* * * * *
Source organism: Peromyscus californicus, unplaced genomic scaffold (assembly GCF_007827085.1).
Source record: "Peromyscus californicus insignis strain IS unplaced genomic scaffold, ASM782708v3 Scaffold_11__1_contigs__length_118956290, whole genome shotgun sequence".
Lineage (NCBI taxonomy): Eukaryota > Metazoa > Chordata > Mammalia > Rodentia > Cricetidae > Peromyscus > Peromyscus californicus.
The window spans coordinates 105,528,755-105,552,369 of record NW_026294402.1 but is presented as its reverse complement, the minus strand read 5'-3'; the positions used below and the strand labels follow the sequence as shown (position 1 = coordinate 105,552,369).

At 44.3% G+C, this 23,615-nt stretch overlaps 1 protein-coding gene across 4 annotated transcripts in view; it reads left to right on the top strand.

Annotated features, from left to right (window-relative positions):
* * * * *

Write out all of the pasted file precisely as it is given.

Source organism: Peromyscus californicus, unplaced genomic scaffold (assembly GCF_007827085.1).
Source record: "Peromyscus californicus insignis strain IS unplaced genomic scaffold, ASM782708v3 Scaffold_11__1_contigs__length_118956290, whole genome shotgun sequence".
Lineage (NCBI taxonomy): Eukaryota > Metazoa > Chordata > Mammalia > Rodentia > Cricetidae > Peromyscus > Peromyscus californicus.
The window spans coordinates 105,528,755-105,552,369 of record NW_026294402.1 but is presented as its reverse complement, the minus strand read 5'-3'; the positions used below and the strand labels follow the sequence as shown (position 1 = coordinate 105,552,369).

At 44.3% G+C, this 23,615-nt stretch overlaps 1 protein-coding gene across 4 annotated transcripts in view; it reads left to right on the top strand.

Annotated features, from left to right (window-relative positions):